A friend of mine used to walk on the Greek islands. Cemeteries there have many photos on the tombstones of the dear departed. He decided he would like to have a tape-recording instead on his, but so far as I know he has never made up his mind about what he would say.*
During a 1995 Computer-Assisted Learning conference after-dinner speech, in New College Cambridge, I pointed to the portraits round the dining hall. In future, I suggested, these would be holograms of distinguished professors, and from beyond the grave they would answer your questions (using artificial intelligence of course). Among the diners, I picked out Tim O’Shea, now Vice-Chancellor of Edinburgh University, as likely to become worthy of a hologram – and a seat in the House of Lords. He liked that idea.
Cast your mind forward to 2020. Among e-learning researchers of the early 21st century, a few may deserve hologram recognition. In the Fourth Dimension Virtual Hall of Fame you will find those who contributed to theory and practice in our field. Here are three questions I would like to ask them:
1. Which outstanding pieces of research do you recall and who were they by?
2. What were the major barriers to adoption of e-learning?
3. Did you make any major mistakes and what did you learn from them?
Perhaps you already have an inkling of the answers. If so, why not publish them in this blog?
*Gumpert, Gary (1987) Talking Tombstones and Other Tales of the Media Age. New York: Oxford University Press.
Posted by ILI Leicester on July 20, 2009
Almost half of British industries have no intentions of employing any of the hundreds of thousands of new graduates who will flood the job market in the next three months, according to a study by the Chartered Institute of Personnel and Development and KPMG, reported in today’s Independent.
Gerwyn Davis, public policy adviser at the Chartered Institute of Personnel and Development has said: ”It is going to be a long, hot summer for many of this year’s graduates and school leavers, as they sweat over their chances of finding work. Employers have for a long time had doubts about the employability skills of those leaving education, and this year’s crop face employers in a more choosey mood than ever before. Against this backdrop, graduates and school leavers need to sharpen their case for being picked ahead of their classmates – and fast.”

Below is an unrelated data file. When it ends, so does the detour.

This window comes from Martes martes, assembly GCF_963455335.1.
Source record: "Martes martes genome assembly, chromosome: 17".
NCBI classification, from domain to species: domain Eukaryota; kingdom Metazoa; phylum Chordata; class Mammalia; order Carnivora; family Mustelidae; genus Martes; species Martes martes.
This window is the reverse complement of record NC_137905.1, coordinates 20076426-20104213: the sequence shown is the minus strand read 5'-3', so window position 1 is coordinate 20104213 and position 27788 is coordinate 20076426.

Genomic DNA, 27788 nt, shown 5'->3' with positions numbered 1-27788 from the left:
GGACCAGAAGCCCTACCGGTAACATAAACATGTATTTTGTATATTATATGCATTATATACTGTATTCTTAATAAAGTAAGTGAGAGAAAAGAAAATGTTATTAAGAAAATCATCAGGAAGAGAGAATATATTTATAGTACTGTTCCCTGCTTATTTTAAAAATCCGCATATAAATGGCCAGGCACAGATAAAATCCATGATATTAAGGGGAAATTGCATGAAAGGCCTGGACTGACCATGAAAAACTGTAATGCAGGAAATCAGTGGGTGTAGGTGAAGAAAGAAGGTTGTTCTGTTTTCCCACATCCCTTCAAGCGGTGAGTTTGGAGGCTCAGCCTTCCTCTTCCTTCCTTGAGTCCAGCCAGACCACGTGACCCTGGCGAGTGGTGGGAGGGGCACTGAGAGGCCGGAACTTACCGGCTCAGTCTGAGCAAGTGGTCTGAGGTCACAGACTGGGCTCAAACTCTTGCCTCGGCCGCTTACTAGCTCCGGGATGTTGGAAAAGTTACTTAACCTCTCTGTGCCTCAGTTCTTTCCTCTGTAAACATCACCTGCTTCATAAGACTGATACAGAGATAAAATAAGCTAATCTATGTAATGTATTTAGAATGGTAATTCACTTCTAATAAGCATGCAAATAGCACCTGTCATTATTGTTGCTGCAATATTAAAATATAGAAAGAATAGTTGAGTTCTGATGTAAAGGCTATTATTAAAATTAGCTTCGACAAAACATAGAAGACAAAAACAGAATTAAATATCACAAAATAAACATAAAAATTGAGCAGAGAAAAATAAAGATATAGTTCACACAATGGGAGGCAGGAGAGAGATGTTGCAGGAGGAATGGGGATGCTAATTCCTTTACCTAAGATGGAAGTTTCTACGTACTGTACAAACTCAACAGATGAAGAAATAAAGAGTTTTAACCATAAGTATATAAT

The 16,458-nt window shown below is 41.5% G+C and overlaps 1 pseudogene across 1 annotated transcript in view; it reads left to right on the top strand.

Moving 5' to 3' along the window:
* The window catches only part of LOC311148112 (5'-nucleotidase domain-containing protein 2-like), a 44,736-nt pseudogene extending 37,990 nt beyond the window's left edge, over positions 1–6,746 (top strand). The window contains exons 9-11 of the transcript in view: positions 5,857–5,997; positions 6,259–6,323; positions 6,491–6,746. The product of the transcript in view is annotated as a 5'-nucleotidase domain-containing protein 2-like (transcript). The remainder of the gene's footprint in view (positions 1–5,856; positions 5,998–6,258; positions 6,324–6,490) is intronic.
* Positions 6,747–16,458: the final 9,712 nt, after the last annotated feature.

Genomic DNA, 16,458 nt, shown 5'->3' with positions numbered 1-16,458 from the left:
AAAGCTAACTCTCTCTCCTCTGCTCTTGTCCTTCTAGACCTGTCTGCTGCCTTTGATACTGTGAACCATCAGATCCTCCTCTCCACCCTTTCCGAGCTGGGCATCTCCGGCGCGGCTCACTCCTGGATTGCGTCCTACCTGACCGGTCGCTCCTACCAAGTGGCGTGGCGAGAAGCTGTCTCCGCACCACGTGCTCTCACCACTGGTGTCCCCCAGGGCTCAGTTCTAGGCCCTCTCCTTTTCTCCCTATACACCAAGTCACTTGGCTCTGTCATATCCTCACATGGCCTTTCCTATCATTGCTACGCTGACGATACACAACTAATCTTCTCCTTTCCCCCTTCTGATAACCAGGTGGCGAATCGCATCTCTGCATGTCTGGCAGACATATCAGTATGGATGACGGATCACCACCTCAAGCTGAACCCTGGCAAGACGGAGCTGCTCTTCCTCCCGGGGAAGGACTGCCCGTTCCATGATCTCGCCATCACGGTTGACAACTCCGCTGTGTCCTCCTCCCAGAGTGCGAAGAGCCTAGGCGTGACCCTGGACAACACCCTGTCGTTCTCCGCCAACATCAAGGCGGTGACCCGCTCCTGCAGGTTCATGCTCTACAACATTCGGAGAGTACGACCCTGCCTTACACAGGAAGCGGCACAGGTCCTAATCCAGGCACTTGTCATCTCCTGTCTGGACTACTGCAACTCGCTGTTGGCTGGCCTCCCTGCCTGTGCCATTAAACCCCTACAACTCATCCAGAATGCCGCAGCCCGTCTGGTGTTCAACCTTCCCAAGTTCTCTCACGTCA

The question is, what will be the lesson learnt for those who are still in high school, but who observe what is happening to their older peers after graduation. In all likelihood they will take it into account when deciding whether to go into higher education when their time comes.
What will be the outcome for universities in the future, when government targets of getting 50 per cent of young people into higher education are weighed against consideration that the average graduate today, who is likely to be leaving university owing £16,000 for tuition fees, is considered for employment by only 50% of employers? And given that bodies like the very Chartered Institute of Personnel and Development, mentioned above, come forward with advice like “Employers have for a long time had doubts about the employability skills of those leaving education… students need to get work experience, demonstrate a broad range of non-study related skills…” A university degree is no longer the surest way to a good job. In fact, the winner of the “Best Job in the World”, (care-taker of a tropical island with a salary of 70 000 UKP) advertised by the Australian Board of Tourism landed the job in tough global competition, after an innovative marketing campaign that highlighted the power of social media, rather than qualifications and diplomas (you can see some of the applications on Youtube here: http://www.youtube.com/profile?user=islandreefjob&view=videos&start=40).
The first universities were institutional innovation centres which emerged in the 12th to 14th century Europe as a result of the need to consolidate and expand intellectual resources in response to increasing demands for knowledge and skills in the economy and society. Despite debates whether universities have remained these “medieval organisations,” unchanged over the 700-800 years of their existence or have been transformed by major changes, consensus seems to prevail about intensifying pressures for reform in higher education institutions today. It is important that planning and management are not dominated by short-term thinking about immediate problems and maintaining established practices. Neglect of the long term is increasingly problematic in meeting the challenges of complexity and change in higher education. In order to be able to look beyond the constraints of the present, especially when the investment of significant resources is concerned, higher education institutions need to sharpen their capacity to systematically explore and connect together various driving forces, trends, and conditioning factors so as to envisage alternative futures for themselves and for higher education.
BDRA, 26 May 2009
Posted by ILI Leicester on May 27, 2009